public policy foundation that initiated the dialogue project. “We said
if we are satisfied, then fine, let’s leave it. But if we are not,
let’s do something about it and maybe we will someday be able to get
our governments together and talk about it.”

Despite sharing a 166-mile border, Turkey and Armenia currently have
no diplomatic relations. Turkey sealed its frontier with Armenia in
1993 to protest the Armenian takeover of the Nagorno-Karabakh region
of Azerbaijan, a close Turkish ally.

An even greater source of tension, though, dates back to the early
part of the 20th century. Starting in 1915, during the violence of
World War I, large numbers of Armenians were deported from their
homes in Turkey’s Anatolian heartland. Estimates of the number of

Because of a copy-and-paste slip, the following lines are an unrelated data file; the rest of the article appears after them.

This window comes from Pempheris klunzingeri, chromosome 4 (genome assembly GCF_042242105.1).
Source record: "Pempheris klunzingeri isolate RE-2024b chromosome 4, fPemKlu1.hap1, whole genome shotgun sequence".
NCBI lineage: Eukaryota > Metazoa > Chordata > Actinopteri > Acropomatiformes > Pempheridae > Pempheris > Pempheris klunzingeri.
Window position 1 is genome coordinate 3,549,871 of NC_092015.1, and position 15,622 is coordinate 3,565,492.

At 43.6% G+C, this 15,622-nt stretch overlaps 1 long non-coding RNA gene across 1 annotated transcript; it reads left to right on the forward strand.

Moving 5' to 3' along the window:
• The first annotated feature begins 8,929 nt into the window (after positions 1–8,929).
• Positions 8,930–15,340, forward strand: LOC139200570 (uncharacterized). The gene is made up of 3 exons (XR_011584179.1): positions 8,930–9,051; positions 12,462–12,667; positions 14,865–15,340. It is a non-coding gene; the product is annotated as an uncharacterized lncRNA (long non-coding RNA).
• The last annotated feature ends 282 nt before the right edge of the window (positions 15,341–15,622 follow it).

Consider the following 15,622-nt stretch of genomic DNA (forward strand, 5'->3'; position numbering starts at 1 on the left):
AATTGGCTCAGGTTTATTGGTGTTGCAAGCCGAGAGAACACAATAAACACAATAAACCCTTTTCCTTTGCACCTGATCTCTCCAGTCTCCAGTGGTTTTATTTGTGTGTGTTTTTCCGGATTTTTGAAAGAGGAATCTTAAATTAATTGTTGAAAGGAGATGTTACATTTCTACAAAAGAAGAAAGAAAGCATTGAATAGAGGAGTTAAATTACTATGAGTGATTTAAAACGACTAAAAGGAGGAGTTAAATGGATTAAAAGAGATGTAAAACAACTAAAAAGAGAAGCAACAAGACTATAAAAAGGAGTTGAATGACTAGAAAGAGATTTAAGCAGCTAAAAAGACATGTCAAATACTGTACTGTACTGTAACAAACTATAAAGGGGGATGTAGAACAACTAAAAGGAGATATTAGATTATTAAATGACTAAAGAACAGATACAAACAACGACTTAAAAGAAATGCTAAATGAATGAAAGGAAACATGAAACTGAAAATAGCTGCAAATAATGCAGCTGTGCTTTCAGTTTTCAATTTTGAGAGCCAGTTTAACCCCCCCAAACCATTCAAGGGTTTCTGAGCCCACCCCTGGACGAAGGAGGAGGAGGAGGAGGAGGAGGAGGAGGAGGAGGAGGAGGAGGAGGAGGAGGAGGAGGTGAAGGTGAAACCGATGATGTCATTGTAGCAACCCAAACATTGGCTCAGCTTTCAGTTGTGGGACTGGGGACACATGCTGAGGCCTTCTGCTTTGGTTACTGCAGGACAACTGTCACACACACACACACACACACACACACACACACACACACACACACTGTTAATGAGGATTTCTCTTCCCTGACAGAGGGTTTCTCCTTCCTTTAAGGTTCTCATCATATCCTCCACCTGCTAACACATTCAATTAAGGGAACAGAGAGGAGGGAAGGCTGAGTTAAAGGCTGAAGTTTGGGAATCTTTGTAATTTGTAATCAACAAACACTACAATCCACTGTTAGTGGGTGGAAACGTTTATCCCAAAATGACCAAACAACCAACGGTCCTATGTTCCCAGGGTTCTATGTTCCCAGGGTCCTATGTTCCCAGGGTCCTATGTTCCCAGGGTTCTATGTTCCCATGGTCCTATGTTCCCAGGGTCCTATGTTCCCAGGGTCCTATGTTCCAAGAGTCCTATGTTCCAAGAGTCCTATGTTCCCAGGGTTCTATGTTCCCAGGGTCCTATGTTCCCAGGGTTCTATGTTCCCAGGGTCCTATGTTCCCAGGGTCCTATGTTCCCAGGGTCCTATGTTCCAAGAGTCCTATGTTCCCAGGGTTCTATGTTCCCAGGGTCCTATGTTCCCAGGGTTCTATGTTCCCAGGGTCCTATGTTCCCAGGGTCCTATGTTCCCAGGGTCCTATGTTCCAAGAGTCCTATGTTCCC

Armenians killed during the deportations range from 300,000 to nearly
1.5 million. For Armenians, the events of that time are considered
genocide and they would like them officially recognized as such. Turkey
has steadfastly refused to accept the term “genocide,” pointing out
that atrocities were committed by both sides during what was a time
of great upheaval.

“For both countries, the relationship is still a very thorny issue,
and there doesn’t seem to be any opening on the horizon, to be honest,”
says Ali Carkoglu, research director at the Istanbul-based Turkish
Economic and Social Studies Foundation. “It’s very difficult these
days to deal with this issue in a cooperative manner.”